Do you share car journeys to offset fuel costs? Tim Bowen weighs up a versatile verb.
The verb to offset is defined as ‘to balance the effects of something, with the result that there is no advantage or disadvantage’. In that sense, it is very similar to the meaning of the phrasal verb cancel out.
It is possible to offset certain terms related to a cost or an amount, such as expenditure, expense, fee, payment or price, as in ‘To offset rising travel costs, many commuters have decided to share car journeys’.
Words associated with an increase, such as gain, growth or increase itself, can also be offset, as in ‘Increased fuel bills are likely to offset any gains to family income from the small reduction in income tax’.
Likewise, words associated with loss or decrease can also be offset, e.g. decline, deficit, fall, loss, reduction and shortfall, as in ‘To offset the shortfall in revenue from North Sea oil and gas, a new tax might be imposed on reusable energy’.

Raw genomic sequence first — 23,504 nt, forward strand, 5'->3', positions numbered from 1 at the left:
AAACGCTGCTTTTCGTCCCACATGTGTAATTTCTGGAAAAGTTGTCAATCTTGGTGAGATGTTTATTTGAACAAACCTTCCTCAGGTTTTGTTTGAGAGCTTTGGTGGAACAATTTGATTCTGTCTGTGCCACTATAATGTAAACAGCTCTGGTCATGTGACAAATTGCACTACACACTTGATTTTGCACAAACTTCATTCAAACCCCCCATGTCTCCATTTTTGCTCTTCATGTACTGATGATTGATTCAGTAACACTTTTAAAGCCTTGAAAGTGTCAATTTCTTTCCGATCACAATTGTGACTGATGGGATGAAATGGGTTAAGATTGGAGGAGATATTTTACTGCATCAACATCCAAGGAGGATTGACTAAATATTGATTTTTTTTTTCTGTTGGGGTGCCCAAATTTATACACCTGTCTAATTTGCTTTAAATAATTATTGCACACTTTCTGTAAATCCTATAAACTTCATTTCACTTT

The effect, benefit or impact of something can also be offset, as in ‘Sports drinks have been specially designed to offset the impact of dehydration’ or ‘Any benefits from the extended healthcare package could be offset by higher taxes’.
It is also possible to offset a risk or risks, as in ‘Red wine may have health benefits that could offset any risks associated with its consumption’.
A number of adverbs can be used with offset, ranging from partially, partly and somewhat to largely¸ completely and fully, as in ‘Increases in the price of holiday packages will largely offset the loss of income caused by falling visitor numbers’.